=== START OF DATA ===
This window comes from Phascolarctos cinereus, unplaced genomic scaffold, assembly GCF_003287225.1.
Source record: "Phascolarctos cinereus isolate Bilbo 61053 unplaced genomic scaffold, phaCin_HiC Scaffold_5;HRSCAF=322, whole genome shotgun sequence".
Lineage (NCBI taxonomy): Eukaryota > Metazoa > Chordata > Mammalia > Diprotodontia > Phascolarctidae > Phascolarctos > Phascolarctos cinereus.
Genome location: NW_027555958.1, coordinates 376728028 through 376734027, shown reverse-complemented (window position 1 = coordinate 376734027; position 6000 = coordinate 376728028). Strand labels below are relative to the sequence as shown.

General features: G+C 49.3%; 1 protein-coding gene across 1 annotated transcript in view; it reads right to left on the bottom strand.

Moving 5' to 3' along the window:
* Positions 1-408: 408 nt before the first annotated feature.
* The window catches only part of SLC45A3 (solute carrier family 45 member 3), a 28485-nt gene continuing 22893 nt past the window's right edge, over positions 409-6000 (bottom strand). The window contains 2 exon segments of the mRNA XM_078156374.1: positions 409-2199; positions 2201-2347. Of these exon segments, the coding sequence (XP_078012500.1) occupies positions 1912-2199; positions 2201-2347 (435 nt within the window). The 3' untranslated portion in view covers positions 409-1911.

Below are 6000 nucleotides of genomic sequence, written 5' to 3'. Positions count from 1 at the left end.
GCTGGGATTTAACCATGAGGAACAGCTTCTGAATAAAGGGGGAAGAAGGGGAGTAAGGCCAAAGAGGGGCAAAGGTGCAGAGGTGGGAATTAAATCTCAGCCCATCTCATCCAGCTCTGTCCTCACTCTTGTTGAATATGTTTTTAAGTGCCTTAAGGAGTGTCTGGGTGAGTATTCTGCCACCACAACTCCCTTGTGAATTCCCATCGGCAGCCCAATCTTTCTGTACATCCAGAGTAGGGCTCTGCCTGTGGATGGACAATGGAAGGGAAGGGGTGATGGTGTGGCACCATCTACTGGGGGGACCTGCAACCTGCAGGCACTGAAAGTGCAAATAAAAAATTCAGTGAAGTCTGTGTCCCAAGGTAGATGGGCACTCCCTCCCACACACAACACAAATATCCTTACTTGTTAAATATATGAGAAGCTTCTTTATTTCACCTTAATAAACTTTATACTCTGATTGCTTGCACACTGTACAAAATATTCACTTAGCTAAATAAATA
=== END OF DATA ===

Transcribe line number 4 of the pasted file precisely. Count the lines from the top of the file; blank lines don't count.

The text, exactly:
Genome location: NW_027555958.1, coordinates 376728028 through 376734027, shown reverse-complemented (window position 1 = coordinate 376734027; position 6000 = coordinate 376728028). Strand labels below are relative to the sequence as shown.